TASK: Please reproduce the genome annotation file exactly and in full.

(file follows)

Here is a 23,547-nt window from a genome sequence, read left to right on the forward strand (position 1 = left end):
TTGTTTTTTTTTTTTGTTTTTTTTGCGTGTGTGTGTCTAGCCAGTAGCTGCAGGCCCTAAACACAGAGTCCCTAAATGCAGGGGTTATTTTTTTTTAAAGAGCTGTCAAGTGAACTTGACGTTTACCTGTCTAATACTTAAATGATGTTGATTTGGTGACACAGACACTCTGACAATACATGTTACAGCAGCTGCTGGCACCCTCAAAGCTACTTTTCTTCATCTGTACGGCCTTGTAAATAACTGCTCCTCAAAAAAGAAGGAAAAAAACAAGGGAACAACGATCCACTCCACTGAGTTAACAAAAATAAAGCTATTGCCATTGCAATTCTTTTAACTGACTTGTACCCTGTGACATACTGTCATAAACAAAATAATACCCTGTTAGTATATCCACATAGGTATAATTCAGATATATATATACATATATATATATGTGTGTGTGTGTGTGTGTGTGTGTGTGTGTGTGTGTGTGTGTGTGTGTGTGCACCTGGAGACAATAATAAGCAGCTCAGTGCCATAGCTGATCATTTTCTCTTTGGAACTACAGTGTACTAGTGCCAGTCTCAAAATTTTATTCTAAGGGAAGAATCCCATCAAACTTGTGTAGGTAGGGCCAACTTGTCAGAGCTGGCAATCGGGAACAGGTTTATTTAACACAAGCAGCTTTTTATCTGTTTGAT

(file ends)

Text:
Here is a 23,547-nt window from a genome sequence, read left to right on the forward strand (position 1 = left end):
TTGTTTTTTTTTTTTGTTTTTTTTGCGTGTGTGTGTCTAGCCAGTAGCTGCAGGCCCTAAACACAGAGTCCCTAAATGCAGGGGTTATTTTTTTTTAAAGAGCTGTCAAGTGAACTTGACGTTTACCTGTCTAATACTTAAATGATGTTGATTTGGTGACACAGACACTCTGACAATACATGTTACAGCAGCTGCTGGCACCCTCAAAGCTACTTTTCTTCATCTGTACGGCCTTGTAAATAACTGCTCCTCAAAAAAGAAGGAAAAAAACAAGGGAACAACGATCCACTCCACTGAGTTAACAAAAATAAAGCTATTGCCATTGCAATTCTTTTAACTGACTTGTACCCTGTGACATACTGTCATAAACAAAATAATACCCTGTTAGTATATCCACATAGGTATAATTCAGATATATATATACATATATATATATGTGTGTGTGTGTGTGTGTGTGTGTGTGTGTGTGTGTGTGTGTGTGTGTGTGCACCTGGAGACAATAATAAGCAGCTCAGTGCCATAGCTGATCATTTTCTCTTTGGAACTACAGTGTACTAGTGCCAGTCTCAAAATTTTATTCTAAGGGAAGAATCCCATCAAACTTGTGTAGGTAGGGCCAACTTGTCAGAGCTGGCAATCGGGAACAGGTTTATTTAACACAAGCAGCTTTTTATCTGTTTGAT